Self-esteem is one of the most important keys in a child’s development – especially in the first five years of life. This characteristic is crucial to their success – from forming friendships, the ability to rebound from setbacks, their willingness to get out of their comfort zone and try new things, and overall happiness.
Many parents are saying and doing things that can tear down their child’s self-image – and aren’t even aware they’re doing it. While the following tips may seem obvious, they can get lost in the hustle of daily life, job stress and schedules that are too busy.
Mistake #1: Doing too much for your child.
You shouldn’t be tying your kid’s shoes at age seven, or waiting on them hand and foot because they ‘haven’t learned’ how to do something yet. News flash: it’s YOUR job to teach them things, and teach them early. You should constantly challenge them to do things for themselves. If they aren’t challenged now, their whole life will be a challenge.
Mistake #2: Not letting them make decisions.
Children need to make their own choices and learn from them – right or wrong. Yes, you must keep them safe, and there are certain decisions they should not make, but you should make a daily effort to find ways to let them make choices. Then have a teachable moment when they feel the result of their decision. If they could have made a better choice, talk about that. If not, give them praise: “You did a great job getting dressed Sarah! I like the colors you picked out.” Her self-esteem will skyrocket. If it’s the former, just be sure to make it about the choice they made – not the child.
Mistake #3: Comparing them to other kids or siblings.
Many adults experienced this from their own parents, then carried their burden into adulthood. Never, ever say things that make a child feel inadequate, dumb, or flawed in some way. Competition is a good thing, but inadequate performance compared to so-and-so is a direct assault on their self-worth. We should all be striving to be a better person than we were yesterday, not better than little Johnny, and not better than the Joneses. Always look for opportunities to praise: “You’re getting SO much better at picking up your toys every day – I’m so proud of you!”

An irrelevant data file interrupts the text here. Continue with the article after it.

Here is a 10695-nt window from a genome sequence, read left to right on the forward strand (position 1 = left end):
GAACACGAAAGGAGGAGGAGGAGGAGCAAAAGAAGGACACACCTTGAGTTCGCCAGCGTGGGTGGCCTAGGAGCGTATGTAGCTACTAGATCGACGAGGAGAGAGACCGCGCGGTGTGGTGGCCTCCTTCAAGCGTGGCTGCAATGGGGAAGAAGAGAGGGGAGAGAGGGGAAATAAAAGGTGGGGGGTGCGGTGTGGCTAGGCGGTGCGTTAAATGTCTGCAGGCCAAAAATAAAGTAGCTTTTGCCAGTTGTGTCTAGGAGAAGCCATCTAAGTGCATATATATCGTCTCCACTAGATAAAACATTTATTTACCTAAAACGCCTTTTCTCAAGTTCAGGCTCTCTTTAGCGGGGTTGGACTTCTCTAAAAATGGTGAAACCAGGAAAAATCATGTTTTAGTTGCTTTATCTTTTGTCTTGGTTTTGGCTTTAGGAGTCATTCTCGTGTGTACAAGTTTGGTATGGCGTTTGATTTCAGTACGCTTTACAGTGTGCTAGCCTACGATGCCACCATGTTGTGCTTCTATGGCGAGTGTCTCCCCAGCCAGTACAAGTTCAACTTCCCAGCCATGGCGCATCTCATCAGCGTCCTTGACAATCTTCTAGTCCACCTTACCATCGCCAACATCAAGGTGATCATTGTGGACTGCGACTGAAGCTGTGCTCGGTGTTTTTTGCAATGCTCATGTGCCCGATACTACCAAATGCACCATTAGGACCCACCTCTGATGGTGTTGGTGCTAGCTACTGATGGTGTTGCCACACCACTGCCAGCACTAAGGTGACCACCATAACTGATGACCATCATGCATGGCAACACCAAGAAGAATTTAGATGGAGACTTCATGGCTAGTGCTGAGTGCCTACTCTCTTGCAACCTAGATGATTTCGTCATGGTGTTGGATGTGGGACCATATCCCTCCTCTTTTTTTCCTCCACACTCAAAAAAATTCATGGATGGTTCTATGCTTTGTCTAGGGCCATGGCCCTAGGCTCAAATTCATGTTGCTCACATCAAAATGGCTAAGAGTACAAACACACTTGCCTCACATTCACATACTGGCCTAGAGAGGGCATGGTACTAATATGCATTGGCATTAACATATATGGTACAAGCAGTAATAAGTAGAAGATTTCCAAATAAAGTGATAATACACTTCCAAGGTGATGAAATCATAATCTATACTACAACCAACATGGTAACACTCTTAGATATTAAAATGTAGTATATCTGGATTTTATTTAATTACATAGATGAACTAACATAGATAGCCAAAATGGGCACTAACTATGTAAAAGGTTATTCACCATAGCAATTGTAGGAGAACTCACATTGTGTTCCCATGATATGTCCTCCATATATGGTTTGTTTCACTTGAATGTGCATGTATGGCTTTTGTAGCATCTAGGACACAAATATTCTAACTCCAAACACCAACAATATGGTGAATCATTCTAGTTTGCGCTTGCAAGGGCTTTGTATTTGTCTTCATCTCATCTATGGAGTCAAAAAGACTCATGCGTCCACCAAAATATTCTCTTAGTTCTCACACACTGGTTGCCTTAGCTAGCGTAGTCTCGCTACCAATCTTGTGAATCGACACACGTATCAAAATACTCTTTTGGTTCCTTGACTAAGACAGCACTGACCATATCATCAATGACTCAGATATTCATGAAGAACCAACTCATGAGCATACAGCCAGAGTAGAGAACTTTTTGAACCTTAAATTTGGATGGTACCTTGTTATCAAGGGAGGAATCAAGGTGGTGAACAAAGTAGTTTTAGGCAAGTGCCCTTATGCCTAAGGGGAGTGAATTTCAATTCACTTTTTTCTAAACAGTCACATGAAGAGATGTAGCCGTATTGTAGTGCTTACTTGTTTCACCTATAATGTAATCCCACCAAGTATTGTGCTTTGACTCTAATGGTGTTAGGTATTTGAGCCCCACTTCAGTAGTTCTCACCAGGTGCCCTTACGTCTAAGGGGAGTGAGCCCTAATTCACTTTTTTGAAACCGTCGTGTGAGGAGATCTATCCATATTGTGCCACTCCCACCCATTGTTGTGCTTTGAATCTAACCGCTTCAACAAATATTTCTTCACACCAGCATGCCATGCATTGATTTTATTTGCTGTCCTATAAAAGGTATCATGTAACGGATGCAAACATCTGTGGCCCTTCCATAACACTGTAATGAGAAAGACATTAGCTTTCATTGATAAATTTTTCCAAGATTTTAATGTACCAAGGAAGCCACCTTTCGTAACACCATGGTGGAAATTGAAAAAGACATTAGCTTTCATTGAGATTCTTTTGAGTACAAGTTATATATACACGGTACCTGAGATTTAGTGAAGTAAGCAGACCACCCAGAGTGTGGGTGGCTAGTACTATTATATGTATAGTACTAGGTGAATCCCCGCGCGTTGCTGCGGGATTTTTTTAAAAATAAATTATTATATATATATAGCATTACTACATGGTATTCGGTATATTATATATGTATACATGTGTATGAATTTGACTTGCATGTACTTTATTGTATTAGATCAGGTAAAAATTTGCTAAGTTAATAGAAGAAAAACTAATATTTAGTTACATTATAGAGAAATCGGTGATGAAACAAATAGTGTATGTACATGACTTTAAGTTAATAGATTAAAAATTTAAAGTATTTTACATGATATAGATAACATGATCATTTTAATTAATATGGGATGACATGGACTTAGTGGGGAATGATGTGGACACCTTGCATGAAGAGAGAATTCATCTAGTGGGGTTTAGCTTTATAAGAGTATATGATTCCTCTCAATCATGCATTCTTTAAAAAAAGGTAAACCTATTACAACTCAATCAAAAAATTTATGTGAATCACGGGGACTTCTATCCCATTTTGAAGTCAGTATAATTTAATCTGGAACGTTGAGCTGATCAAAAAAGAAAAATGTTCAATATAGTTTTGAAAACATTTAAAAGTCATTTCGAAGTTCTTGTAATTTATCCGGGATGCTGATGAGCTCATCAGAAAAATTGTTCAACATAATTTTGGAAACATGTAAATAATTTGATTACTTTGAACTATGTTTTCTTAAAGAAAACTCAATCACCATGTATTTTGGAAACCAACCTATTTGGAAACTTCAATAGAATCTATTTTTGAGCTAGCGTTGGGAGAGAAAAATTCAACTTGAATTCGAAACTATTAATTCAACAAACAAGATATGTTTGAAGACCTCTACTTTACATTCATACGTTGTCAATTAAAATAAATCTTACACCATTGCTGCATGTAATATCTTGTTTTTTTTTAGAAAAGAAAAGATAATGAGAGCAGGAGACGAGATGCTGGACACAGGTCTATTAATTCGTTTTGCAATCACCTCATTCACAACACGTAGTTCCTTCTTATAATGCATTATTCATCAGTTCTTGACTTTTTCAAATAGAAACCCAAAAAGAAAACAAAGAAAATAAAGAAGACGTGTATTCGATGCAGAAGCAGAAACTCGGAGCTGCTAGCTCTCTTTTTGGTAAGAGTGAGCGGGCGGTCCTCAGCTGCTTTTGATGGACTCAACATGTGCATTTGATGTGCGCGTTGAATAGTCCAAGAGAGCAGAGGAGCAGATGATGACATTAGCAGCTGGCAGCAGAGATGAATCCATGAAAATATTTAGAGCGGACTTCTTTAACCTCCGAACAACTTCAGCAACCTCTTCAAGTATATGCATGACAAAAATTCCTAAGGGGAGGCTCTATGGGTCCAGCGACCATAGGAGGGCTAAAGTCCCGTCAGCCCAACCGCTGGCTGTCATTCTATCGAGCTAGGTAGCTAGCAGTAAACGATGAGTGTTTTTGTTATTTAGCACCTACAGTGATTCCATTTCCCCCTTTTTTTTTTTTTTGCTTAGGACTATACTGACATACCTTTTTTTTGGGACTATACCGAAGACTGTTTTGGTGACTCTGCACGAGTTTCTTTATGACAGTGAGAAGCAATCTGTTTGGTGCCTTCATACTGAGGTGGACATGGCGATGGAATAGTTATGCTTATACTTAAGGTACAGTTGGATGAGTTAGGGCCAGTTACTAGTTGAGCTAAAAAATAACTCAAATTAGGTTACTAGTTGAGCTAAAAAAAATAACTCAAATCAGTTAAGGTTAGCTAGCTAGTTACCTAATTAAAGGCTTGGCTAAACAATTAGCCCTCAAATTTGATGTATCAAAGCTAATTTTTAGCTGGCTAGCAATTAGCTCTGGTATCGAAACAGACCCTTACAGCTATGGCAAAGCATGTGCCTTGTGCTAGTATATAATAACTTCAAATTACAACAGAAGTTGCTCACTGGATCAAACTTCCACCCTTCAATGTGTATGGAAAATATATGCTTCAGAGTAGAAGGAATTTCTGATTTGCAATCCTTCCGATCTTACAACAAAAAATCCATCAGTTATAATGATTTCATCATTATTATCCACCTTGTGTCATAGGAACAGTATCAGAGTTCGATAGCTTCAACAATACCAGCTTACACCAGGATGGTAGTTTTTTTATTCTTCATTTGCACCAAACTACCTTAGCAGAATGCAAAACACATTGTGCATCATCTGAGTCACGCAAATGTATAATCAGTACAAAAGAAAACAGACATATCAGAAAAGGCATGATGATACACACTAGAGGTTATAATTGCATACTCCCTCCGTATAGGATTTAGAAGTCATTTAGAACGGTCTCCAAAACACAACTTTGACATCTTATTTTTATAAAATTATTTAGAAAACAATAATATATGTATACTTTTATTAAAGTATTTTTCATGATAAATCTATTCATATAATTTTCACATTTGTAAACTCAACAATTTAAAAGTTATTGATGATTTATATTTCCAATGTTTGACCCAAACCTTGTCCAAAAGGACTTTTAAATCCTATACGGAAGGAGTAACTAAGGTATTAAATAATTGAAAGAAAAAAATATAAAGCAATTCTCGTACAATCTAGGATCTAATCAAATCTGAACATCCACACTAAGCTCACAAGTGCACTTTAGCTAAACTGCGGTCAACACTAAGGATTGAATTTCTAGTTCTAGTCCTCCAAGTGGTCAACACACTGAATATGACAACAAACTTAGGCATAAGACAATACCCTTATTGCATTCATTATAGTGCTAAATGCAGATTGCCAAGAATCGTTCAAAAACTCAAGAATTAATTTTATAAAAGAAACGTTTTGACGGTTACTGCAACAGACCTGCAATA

Mistake #4: Equating their behavior with who they are.
This is a really big one, and probably the most common parenting mistake of all. There’s no better way to ensure that bad behavior will continue than to tell your child that bad behavior is what you expect. Saying things like, “You’re so messy all the time!” or “Why don’t you ever listen to me?” is just reinforcing what kind of person you think they are. They WILL give you exactly what you expect. Instead, try something like, “You are such a neat and tidy little boy when you want to be, and that makes me really proud of you. Why don’t you show Mommy how well you can pick up your toys and put them in your toybox, then we’ll have a treat!” This way, you’re telling them they already are the way you want them to be, and suggesting a way they can prove it to themselves. Yes – reward the good behavior, and absolutely, lay the praise on thick after they do something good. Never fail to praise, and always separate the behavior from who they are.
Mistake #5: Simply not communicating enough.
Children often misinterpret what they see, hear and experience. It’s part of growing and learning. The very first time there’s a dent in their self-esteem, they will do what most people do: they will begin to find ‘evidence’ to support their belief, which leads to even more misinterpretation. You must always make a constant effort to be sure they understand things and interpret them the right way.
A good example of this is a divorce or separation of the parents. It’s completely normal for kids to internalize and think that somehow they caused it. You must be extra vigilant in situations like this, and make them understand that it’s not their fault. They need to know they are good enough just the way they are.
In fact, telling your child they are loved, wanted and worthy at every opportunity is good medicine for any level of self-esteem, and should be done daily. Focus more on praising the positive (in front of others when possible), and focus less on ‘correcting’ in a negative way. You must be intentional about it.
Above all, exemplify the behavior you want to see in them. Your children are learning how to be an adult from YOU. They will talk the way you talk, react to things the way you do, and treat others the way you do. Like it or not, you’re a walking, talking ‘how to be an adult’ live-streaming university for your child, 24/7. Make the most of it.